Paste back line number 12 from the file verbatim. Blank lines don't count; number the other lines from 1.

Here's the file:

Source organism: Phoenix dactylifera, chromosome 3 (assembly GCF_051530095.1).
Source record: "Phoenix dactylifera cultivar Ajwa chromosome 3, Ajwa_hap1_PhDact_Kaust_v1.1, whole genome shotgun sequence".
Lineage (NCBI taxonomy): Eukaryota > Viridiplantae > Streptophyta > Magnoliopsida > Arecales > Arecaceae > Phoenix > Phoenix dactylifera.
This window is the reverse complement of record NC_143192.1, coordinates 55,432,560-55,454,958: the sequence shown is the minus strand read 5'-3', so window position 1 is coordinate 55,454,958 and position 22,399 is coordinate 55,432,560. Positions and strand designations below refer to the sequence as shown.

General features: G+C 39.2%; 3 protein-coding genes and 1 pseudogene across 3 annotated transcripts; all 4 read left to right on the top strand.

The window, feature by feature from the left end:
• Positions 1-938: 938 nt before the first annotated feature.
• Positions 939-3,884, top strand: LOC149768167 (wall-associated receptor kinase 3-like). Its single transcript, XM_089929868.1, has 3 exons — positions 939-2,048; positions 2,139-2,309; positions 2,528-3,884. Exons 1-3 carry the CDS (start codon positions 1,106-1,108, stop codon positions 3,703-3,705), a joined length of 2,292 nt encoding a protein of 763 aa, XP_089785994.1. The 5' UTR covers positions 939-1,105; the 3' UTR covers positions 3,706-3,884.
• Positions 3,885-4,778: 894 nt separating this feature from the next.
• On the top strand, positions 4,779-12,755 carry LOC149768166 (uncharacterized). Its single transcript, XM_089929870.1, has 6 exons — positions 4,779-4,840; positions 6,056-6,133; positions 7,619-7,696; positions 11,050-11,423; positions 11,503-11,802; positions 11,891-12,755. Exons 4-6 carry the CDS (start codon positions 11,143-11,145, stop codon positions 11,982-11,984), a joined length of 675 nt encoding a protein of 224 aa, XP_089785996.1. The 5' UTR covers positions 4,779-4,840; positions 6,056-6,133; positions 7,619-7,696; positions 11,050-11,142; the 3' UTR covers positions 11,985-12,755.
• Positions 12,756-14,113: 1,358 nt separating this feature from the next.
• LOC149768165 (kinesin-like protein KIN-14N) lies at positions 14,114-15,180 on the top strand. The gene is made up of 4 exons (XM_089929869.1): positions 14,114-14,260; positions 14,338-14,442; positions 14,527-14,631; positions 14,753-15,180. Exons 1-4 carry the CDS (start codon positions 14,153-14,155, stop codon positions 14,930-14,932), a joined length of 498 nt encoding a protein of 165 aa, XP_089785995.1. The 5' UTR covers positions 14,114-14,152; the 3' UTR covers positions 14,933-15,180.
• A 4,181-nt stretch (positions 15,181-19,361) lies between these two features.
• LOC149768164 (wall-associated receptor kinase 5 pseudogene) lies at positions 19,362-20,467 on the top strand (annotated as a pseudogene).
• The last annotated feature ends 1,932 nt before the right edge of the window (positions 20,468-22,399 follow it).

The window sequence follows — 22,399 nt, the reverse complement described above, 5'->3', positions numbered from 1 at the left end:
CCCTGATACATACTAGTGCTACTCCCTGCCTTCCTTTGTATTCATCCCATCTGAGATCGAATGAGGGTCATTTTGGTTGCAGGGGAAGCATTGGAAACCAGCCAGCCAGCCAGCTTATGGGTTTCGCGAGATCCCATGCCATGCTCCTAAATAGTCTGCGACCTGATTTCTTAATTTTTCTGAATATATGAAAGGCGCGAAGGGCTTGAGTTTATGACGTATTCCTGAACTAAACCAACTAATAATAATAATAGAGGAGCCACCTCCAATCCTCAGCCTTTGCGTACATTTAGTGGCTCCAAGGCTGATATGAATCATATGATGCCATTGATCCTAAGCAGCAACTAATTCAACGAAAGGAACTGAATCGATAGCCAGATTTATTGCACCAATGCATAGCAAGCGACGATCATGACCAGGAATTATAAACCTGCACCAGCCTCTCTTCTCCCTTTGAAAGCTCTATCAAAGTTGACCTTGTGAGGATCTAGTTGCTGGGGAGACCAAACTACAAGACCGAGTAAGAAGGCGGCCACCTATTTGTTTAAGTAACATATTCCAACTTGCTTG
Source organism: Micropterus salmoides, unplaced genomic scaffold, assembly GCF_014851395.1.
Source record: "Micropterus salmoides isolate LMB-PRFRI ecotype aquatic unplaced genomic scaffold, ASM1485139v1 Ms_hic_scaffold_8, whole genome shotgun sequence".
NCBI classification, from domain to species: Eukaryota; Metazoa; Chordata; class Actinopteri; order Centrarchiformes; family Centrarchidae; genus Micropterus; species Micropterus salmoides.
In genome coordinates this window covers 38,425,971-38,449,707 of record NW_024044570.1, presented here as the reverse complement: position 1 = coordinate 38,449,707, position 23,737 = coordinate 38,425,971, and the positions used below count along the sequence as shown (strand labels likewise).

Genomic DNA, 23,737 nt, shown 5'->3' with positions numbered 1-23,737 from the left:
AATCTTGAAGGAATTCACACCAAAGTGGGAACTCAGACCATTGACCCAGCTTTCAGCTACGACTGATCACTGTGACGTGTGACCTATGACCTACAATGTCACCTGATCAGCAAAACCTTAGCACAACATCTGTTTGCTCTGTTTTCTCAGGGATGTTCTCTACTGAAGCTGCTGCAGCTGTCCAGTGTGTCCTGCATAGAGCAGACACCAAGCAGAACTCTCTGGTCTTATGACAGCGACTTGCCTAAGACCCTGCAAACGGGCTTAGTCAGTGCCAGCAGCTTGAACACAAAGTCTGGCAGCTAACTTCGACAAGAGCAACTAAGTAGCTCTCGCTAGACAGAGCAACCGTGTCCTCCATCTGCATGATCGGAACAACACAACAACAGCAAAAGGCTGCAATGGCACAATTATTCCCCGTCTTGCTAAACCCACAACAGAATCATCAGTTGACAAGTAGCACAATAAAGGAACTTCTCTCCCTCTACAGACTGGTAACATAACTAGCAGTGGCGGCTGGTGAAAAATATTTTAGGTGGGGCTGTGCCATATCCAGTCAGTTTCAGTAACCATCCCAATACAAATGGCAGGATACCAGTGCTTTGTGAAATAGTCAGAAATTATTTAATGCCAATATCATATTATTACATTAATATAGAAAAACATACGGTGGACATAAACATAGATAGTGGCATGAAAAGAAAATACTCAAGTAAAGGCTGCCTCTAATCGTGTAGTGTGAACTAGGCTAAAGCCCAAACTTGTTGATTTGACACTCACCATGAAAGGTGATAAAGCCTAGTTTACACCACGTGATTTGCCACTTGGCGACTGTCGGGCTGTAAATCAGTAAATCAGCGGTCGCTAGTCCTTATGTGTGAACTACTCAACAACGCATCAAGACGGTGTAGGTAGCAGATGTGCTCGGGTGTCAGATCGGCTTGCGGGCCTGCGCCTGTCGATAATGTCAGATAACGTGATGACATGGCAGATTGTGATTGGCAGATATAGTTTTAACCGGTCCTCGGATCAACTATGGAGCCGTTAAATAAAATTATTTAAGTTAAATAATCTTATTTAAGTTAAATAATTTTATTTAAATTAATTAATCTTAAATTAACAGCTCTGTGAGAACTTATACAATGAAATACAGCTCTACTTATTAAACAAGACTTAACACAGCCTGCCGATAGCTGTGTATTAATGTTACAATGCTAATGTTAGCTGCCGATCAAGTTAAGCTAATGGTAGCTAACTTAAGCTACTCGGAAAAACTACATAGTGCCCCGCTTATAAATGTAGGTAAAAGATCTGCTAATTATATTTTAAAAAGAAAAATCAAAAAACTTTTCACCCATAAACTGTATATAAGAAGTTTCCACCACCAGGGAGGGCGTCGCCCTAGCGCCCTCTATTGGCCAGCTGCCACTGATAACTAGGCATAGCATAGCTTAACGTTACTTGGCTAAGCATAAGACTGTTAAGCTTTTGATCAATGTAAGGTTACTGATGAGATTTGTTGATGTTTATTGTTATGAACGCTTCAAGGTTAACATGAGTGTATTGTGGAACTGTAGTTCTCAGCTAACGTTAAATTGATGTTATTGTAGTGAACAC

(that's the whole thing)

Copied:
• LOC149768165 (kinesin-like protein KIN-14N) lies at positions 14,114-15,180 on the top strand. The gene is made up of 4 exons (XM_089929869.1): positions 14,114-14,260; positions 14,338-14,442; positions 14,527-14,631; positions 14,753-15,180. Exons 1-4 carry the CDS (start codon positions 14,153-14,155, stop codon positions 14,930-14,932), a joined length of 498 nt encoding a protein of 165 aa, XP_089785995.1. The 5' UTR covers positions 14,114-14,152; the 3' UTR covers positions 14,933-15,180.